Cambodian villagers trust magic scarecrows to ward off coronavirus

By Chantha Lach DECHO, Cambodia (Reuters) - Cambodian villager Ek Chan has avoided the novel coronavirus so far without masks or social distancing but rather the scarecrows she has made to keep the deadly virus at bay. Ek Chan's two scarecrows, known locally as 'Ting Mong', guard the gate of her house in Kandal province near the capital Phnom Penh, giving her peace of mind.

Reuters November 27, 2020 00:13:09 IST
Cambodian villagers trust magic scarecrows to ward off coronavirus

coronavirus " src="https://images.firstpost.com/wp-content/themes/firstpost/images/220x220_Watermark.jpg" alt="Cambodian villagers trust magic scarecrows to ward off coronavirus " width="300" height="225" />

By Chantha Lach

DECHO, Cambodia (Reuters) - Cambodian villager Ek Chan has avoided the novel coronavirus so far without masks or social distancing but rather the scarecrows she has made to keep the deadly virus at bay.

Ek Chan's two scarecrows, known locally as "Ting Mong", guard the gate of her house in Kandal province near the capital Phnom Penh, giving her peace of mind.

The practice has existed for more than a century in some Cambodian villages, where residents like 64-year-old Ek Chan trust their ability to fend off evil spirits and disease.

"Since I made these Ting Mongs, they helped to scare away any virus including the coronavirus and stop it spreading to my family," said Ek Chan, who has a male and a female scarecrow.

"I myself really believe in the magic of the scarecrows and I don't worry about catching the virus at all."

Cambodia is among the countries least affected by the coronavirus , with just 307 cases and no deaths reported, having contained minor outbreaks in March, July and August.

But many Cambodians are still wary of getting infected, with fears heightened earlier this month when Hungary's foreign minister visited the country and later tested positive.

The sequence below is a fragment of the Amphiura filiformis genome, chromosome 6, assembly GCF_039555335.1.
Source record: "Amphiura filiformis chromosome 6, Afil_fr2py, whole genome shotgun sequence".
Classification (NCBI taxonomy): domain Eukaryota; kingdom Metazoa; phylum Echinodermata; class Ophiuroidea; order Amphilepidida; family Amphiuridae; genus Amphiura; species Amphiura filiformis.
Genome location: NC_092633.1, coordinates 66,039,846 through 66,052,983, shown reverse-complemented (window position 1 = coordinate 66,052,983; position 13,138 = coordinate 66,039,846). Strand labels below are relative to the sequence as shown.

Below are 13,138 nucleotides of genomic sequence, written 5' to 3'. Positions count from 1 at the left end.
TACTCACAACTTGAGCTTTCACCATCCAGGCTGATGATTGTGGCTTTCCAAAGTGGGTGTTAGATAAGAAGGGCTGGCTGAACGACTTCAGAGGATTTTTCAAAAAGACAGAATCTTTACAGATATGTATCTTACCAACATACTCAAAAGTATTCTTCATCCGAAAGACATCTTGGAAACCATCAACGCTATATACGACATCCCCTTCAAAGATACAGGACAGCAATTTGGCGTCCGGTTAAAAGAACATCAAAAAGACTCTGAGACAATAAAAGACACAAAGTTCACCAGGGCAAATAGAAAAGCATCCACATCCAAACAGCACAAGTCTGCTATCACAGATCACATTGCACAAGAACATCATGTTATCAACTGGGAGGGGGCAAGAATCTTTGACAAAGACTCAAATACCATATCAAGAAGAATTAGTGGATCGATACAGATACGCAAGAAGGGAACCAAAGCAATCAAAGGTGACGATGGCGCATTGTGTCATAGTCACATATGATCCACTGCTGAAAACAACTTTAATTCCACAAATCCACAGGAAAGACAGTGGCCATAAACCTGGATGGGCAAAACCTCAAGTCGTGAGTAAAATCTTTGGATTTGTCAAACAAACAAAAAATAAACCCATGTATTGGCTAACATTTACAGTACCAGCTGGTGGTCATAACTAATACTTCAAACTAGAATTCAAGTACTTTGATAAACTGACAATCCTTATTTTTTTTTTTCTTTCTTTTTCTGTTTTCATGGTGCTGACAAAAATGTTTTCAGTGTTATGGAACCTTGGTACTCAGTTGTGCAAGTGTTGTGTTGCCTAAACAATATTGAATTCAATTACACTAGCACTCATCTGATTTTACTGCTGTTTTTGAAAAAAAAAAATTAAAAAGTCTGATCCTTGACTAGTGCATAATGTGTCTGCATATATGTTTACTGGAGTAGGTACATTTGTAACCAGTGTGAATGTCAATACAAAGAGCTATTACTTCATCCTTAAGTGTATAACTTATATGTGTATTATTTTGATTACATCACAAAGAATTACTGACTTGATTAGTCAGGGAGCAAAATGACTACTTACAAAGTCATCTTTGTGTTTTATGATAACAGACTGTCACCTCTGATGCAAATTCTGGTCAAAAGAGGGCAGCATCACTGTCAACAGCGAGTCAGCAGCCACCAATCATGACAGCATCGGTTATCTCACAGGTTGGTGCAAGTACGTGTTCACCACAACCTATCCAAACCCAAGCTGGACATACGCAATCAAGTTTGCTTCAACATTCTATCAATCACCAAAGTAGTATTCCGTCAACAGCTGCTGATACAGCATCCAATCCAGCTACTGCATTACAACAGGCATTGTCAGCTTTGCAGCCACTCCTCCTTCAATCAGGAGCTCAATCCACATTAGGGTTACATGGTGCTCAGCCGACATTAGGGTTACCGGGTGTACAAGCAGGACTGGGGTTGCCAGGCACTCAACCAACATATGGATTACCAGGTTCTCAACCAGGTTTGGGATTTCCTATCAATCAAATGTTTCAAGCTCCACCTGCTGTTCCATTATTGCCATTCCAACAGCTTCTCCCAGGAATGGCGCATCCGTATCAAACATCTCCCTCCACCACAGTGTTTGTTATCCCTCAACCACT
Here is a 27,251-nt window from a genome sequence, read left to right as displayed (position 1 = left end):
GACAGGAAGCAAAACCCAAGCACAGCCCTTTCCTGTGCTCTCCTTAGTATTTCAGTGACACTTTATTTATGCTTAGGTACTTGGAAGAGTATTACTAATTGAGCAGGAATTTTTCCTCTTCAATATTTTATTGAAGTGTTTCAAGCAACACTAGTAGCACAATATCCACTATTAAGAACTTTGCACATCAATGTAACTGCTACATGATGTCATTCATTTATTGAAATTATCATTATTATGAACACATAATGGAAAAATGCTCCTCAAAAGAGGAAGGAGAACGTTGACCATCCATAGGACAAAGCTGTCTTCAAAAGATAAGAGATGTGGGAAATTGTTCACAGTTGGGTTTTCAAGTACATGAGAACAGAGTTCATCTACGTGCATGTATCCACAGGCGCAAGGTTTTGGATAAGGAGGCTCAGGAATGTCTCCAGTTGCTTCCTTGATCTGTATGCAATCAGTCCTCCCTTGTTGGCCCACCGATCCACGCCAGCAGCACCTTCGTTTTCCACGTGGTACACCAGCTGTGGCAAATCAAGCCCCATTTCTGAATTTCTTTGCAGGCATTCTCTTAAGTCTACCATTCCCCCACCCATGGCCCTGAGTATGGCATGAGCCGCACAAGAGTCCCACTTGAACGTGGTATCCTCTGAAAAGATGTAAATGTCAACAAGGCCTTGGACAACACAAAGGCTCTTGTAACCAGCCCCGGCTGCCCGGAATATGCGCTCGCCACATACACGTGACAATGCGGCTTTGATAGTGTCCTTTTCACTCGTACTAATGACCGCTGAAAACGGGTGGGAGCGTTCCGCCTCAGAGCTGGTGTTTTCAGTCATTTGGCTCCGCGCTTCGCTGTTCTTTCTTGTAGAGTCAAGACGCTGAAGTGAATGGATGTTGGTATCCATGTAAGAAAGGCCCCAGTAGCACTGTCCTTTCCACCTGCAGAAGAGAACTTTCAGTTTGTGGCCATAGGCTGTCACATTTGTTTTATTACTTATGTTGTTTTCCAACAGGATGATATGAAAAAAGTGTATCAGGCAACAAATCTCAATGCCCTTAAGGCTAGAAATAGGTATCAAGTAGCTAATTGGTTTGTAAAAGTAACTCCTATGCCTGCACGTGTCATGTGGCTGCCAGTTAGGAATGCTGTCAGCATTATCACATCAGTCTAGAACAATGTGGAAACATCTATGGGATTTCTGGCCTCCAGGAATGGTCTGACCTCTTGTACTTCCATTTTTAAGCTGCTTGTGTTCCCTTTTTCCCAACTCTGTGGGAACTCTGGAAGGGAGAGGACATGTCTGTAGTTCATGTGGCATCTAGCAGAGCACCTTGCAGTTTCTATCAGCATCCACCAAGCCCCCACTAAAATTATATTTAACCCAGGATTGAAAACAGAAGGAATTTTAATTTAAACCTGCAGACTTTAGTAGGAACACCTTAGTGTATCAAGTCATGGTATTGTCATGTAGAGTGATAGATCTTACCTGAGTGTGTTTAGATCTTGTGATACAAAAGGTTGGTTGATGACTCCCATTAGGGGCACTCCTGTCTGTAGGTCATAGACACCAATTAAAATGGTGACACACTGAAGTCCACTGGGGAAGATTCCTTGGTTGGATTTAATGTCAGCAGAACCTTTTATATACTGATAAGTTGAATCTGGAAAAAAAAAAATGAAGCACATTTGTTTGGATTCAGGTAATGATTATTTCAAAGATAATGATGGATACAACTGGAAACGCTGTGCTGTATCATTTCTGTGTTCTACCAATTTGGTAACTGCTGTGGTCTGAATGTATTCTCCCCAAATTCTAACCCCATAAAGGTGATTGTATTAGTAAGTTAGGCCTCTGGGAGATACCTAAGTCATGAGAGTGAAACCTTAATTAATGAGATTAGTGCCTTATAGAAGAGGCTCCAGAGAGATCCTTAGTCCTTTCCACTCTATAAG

That prompted the testing and isolation of hundreds of people potentially exposed, including Cambodian Prime Minister Hun Sen, and temporary bans on gatherings.

The scarecrows are easy to make, typically comprised of rice hay, bamboo or wooden sticks and dressed in old clothes.

Some are even given motorcycle helmets and armed by their owners with sticks and knives.

Ek Chan said she knows little of the science of COVID-19 , the disease caused by the coronavirus , and though she believes in the power of her scarecrows, she hopes a free vaccine will be available soon.

"That will kill this virus from our country," she added.

(Reporting by Chantha Lach; Writing by Martin Petty; Editing by Christian Schmollinger)

This story has not been edited by Firstpost staff and is generated by auto-feed.

Updated Date:

TAGS:

Find latest and upcoming tech gadgets online on Tech2 Gadgets. Get technology news, gadgets reviews & ratings. Popular gadgets including laptop, tablet and mobile specifications, features, prices, comparison.

also read

Republicans face growing corporate backlash after Capitol assault
World

Republicans face growing corporate backlash after Capitol assault

By Andy Sullivan and David Shepardson WASHINGTON (Reuters) - Republicans in the U.S. Congress faced growing blowback on Monday from businesses that said they would cut off campaign contributions to those who voted last week to challenge President-elect Joe Biden's victory. The announcements by Dow Inc., AT&T Inc.

Guardians of Congo's gorillas unbowed as ambushed colleague is buried
World

Guardians of Congo's gorillas unbowed as ambushed colleague is buried

By Djaffar Al Katanty GOMA, Congo (Reuters) - A line of Congolese park rangers raised their guns in salute on Monday as the coffin bearing their colleague Burhani Abdou Surumwe, a 30-year-old father of four, was buried in the black volcanic soil of a Muslim cemetery outside Goma.

COVID-19 fuelling education's tech disruption, deepening digital divide
World

COVID-19 fuelling education's tech disruption, deepening digital divide

TORONTO/NEW YORK (Reuters) - The COVID-19 pandemic deepened inequities in accessing and benefiting from education but the future of learning could be a more equal one, participants told Reuters Next panels on Monday.